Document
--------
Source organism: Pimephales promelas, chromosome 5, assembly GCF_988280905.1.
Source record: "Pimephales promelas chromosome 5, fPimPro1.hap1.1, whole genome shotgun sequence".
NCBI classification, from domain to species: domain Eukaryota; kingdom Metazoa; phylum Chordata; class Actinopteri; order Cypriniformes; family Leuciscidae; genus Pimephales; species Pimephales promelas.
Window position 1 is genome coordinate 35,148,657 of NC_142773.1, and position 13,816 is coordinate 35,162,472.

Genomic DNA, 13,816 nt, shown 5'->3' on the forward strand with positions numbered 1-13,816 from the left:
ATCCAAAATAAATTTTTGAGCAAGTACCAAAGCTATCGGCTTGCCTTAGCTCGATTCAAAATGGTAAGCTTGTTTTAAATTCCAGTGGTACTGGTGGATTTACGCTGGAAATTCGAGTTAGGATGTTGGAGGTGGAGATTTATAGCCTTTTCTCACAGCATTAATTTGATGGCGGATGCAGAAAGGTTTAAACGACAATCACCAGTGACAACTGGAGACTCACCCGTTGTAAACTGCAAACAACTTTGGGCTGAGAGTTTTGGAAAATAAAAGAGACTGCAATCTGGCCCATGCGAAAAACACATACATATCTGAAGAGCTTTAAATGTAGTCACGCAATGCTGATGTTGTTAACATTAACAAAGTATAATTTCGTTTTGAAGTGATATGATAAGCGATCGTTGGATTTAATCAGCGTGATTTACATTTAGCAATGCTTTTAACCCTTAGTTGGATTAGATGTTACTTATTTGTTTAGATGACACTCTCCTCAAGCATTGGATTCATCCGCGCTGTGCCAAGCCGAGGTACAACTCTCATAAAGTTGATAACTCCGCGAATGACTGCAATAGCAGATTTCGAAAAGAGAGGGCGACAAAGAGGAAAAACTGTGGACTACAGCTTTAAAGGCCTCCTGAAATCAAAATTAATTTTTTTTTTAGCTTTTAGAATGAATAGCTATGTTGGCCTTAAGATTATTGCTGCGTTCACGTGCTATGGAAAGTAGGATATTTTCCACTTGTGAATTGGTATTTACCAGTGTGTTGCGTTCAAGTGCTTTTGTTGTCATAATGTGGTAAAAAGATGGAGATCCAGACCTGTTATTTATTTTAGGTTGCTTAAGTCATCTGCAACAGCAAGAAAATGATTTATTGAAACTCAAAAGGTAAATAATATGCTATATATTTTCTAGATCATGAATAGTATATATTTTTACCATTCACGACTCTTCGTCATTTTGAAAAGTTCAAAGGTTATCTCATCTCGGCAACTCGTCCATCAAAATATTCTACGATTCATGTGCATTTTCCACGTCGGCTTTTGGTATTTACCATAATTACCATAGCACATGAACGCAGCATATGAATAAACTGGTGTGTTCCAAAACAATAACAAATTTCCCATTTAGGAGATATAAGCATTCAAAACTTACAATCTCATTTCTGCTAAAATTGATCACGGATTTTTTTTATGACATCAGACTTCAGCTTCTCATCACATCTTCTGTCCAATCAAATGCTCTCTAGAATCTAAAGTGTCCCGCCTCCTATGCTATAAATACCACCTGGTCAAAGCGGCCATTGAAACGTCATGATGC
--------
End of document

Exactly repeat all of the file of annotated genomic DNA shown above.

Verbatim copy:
Source organism: Pimephales promelas, chromosome 5, assembly GCF_988280905.1.
Source record: "Pimephales promelas chromosome 5, fPimPro1.hap1.1, whole genome shotgun sequence".
NCBI classification, from domain to species: domain Eukaryota; kingdom Metazoa; phylum Chordata; class Actinopteri; order Cypriniformes; family Leuciscidae; genus Pimephales; species Pimephales promelas.
Window position 1 is genome coordinate 35,148,657 of NC_142773.1, and position 13,816 is coordinate 35,162,472.

Genomic DNA, 13,816 nt, shown 5'->3' on the forward strand with positions numbered 1-13,816 from the left:
ATCCAAAATAAATTTTTGAGCAAGTACCAAAGCTATCGGCTTGCCTTAGCTCGATTCAAAATGGTAAGCTTGTTTTAAATTCCAGTGGTACTGGTGGATTTACGCTGGAAATTCGAGTTAGGATGTTGGAGGTGGAGATTTATAGCCTTTTCTCACAGCATTAATTTGATGGCGGATGCAGAAAGGTTTAAACGACAATCACCAGTGACAACTGGAGACTCACCCGTTGTAAACTGCAAACAACTTTGGGCTGAGAGTTTTGGAAAATAAAAGAGACTGCAATCTGGCCCATGCGAAAAACACATACATATCTGAAGAGCTTTAAATGTAGTCACGCAATGCTGATGTTGTTAACATTAACAAAGTATAATTTCGTTTTGAAGTGATATGATAAGCGATCGTTGGATTTAATCAGCGTGATTTACATTTAGCAATGCTTTTAACCCTTAGTTGGATTAGATGTTACTTATTTGTTTAGATGACACTCTCCTCAAGCATTGGATTCATCCGCGCTGTGCCAAGCCGAGGTACAACTCTCATAAAGTTGATAACTCCGCGAATGACTGCAATAGCAGATTTCGAAAAGAGAGGGCGACAAAGAGGAAAAACTGTGGACTACAGCTTTAAAGGCCTCCTGAAATCAAAATTAATTTTTTTTTTAGCTTTTAGAATGAATAGCTATGTTGGCCTTAAGATTATTGCTGCGTTCACGTGCTATGGAAAGTAGGATATTTTCCACTTGTGAATTGGTATTTACCAGTGTGTTGCGTTCAAGTGCTTTTGTTGTCATAATGTGGTAAAAAGATGGAGATCCAGACCTGTTATTTATTTTAGGTTGCTTAAGTCATCTGCAACAGCAAGAAAATGATTTATTGAAACTCAAAAGGTAAATAATATGCTATATATTTTCTAGATCATGAATAGTATATATTTTTACCATTCACGACTCTTCGTCATTTTGAAAAGTTCAAAGGTTATCTCATCTCGGCAACTCGTCCATCAAAATATTCTACGATTCATGTGCATTTTCCACGTCGGCTTTTGGTATTTACCATAATTACCATAGCACATGAACGCAGCATATGAATAAACTGGTGTGTTCCAAAACAATAACAAATTTCCCATTTAGGAGATATAAGCATTCAAAACTTACAATCTCATTTCTGCTAAAATTGATCACGGATTTTTTTTATGACATCAGACTTCAGCTTCTCATCACATCTTCTGTCCAATCAAATGCTCTCTAGAATCTAAAGTGTCCCGCCTCCTATGCTATAAATACCACCTGGTCAAAGCGGCCATTGAAACGTCATGATGC